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680293 DVR. W. LORD.  R.F.A.


William Lord was born on 26 March 1894 in Saltley, Birmingham.  (CWGC gives his name as William Henry, but none of the civilian records and most other military records show just William).  His father was Thomas Lord (b. 1872 in Gloucester), a blacksmith.  His mother was Mary Perry Smith (b. 1869 in Shrewsbury).  Thomas and Mary were married in 1891.  They had six children but lost two in infancy.  The survivors were William, followed by Jessie (b. 1898), Nellie (b. 1903) and Samuel (b. 1906).  William was born in Birmingham and his siblings were all born in Atcham, near Shrewsbury, but the family moved to Lancaster some time after 1906 and in 1911, they were living at 2 Germany Row, Lancaster (the street no longer exists, but these were back-to-back houses between Cable Street and St Leonard’s Gate).  William was a blacksmith’s apprentice, presumably working with his father.  Thomas attempted to join the army in September 1914, just after War broke out.  He was 43 years old at the time but declared his age as 33 (meaning he would have been born in 1881), but on the next page of his attestation papers he declares his marriage in 1891 and the correct birthdays of his children.  He was immediately discharged as medically unfit to serve.


William had presumably served in the Territorials before the War.  He had an initial service number of 1365 and he was posted to “B” Battery of 276 Brigade.  William landed in France with his Division on 30 September 1915. 


55th Division relieved 42nd (East Lancashire) Division in the front line at Givenchy and Festubert on 15 February 1918. Here, it faced numerous strong enemy raids in March. Early April was at first much quieter but this was the quiet before the storm.


From the War Diary

9 April 1918 4.15am Enemy opened heavy H.E. and Gas bombardment on all Battery areas, Headquarters, and Wagon Lines.  Batteries opened on “Counter preparation” and later on S.O.S.  Hostile infantry reported attacking, and pressing back our Infantry on the Left.  164th Infantry Brigade still holding GIVENCHY.  Continuous hostile shelling throughout the day.  Enemy infantry at one time reached forward gun of A/276 Battery in GUNNER SIDING, but counter-attacked and driven off.

6.42pm A/276 Bty report all guns destroyed and personnel manning trench in front of position.  Ordered to move personnel to Wagon lines with all material that can be salved.  D/276 Battery moved forward gun back to main position.  Throughout the day information received of enemy concentration.  Batteries opened fire on all occasions, and with the exception of local encounters no further attack on a large scale developed on Group Front.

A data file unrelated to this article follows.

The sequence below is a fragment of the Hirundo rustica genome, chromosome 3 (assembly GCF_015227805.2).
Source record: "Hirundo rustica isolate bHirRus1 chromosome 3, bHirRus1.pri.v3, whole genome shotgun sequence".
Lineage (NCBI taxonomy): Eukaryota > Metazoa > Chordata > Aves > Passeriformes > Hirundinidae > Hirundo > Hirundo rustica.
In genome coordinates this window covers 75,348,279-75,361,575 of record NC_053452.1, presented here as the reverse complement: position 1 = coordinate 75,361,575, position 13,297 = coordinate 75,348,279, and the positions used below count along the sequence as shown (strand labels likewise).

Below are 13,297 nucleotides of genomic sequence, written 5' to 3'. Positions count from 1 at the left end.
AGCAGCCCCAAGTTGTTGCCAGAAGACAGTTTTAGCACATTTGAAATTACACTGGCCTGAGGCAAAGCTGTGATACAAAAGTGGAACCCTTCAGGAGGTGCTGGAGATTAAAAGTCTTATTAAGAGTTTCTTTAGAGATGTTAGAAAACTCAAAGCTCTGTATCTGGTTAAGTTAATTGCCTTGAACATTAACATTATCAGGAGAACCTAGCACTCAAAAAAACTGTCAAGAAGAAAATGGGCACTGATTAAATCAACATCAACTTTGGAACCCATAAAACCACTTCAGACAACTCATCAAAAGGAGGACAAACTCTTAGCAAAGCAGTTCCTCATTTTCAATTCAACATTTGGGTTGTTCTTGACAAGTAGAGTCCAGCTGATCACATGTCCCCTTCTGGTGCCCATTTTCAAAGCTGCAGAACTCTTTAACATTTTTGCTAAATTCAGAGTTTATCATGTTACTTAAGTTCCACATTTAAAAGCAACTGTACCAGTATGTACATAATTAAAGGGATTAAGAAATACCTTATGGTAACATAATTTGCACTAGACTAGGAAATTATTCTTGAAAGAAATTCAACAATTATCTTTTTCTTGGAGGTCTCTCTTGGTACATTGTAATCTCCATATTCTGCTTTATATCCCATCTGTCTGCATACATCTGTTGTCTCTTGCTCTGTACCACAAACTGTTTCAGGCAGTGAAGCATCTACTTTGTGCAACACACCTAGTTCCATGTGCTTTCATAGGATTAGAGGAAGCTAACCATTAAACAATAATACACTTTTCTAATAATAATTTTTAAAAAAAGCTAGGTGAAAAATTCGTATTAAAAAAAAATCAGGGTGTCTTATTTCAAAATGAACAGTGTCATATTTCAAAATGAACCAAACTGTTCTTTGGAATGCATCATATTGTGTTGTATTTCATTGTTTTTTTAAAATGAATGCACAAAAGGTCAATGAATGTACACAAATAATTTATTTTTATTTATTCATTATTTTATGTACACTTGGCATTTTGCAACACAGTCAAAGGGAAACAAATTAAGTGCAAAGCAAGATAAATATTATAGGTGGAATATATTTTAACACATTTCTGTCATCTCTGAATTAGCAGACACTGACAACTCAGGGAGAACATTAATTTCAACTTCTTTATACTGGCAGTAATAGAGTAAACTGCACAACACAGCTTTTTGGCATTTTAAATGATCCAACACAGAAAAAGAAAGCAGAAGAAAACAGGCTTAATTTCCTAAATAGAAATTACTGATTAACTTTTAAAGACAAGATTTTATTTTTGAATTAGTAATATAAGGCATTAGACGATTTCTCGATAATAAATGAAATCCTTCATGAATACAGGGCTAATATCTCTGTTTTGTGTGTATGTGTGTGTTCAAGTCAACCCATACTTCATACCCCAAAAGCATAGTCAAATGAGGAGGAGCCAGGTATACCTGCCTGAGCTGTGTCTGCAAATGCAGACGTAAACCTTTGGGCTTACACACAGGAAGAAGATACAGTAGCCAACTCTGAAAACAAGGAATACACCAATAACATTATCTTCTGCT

8.00pm  Information received that 800 prisoners captured to date.

10 April 1918 7.30am FESTUBERT heavily shelled and enemy attacking in neighbourhood of LOISNE.  (The enemy attack continued throughout the day but by) 8.30pm Infantry report enemy attack driven off.  All Batteries ceased fire on S.O.S. lines but continued harassing fire at slow rate.


11-14 April The enemy attacked, were repulsed, re-grouped and attacked again, but the ferocity of the attacks slowly diminished.  They make another effort on 18 April but again are repulsed.  On 26 April 164th Infantry Brigade feel confident enough to mount a counter-attack which is initially successful but they are later forced back to their original line.


The enemy attack continued until 18 April, when it slackened off then ceased.  On 20 April, the Division re-captured a number of trenches near Givenchy and skirmishes continued until the end of the month but neither side made any gains.


During May, the Brigade remained near Givenchy but there were no more attacks and on 27 May they were relieved from the line and withdrew to bivouac at Bois des Dames.  They moved back into the line between 9-12 June and between 13-20 June they supported a number of infantry raids.  Throughout July, August and September they engaged in harassing fire, mainly by night.  Some relatively minor infantry raids were mounted but the action was mainly to disrupt the enemy and prevent any counterattack.  On 2 October, the Brigade received information that the Germans had begun to withdraw and the Brigade then began its advance.  They reached Hantay on 4 October, Hocron on 16 October then Allennes and Seclin on 17 October.  (Seclin is 10km south of Lille).  There’s no record in the War Diary of what happened, but William died of drowning in an accident on 17 October 1918.  He was 24 years old.


Rank:  Driver

Service No:  680293

Date of Death: 17/10/1918

Age:  24

Regiment/Service:  Royal Field Artillery, “B” Bty, 276th Bde. Cemetery/memorial reference:   VI. D. 4.


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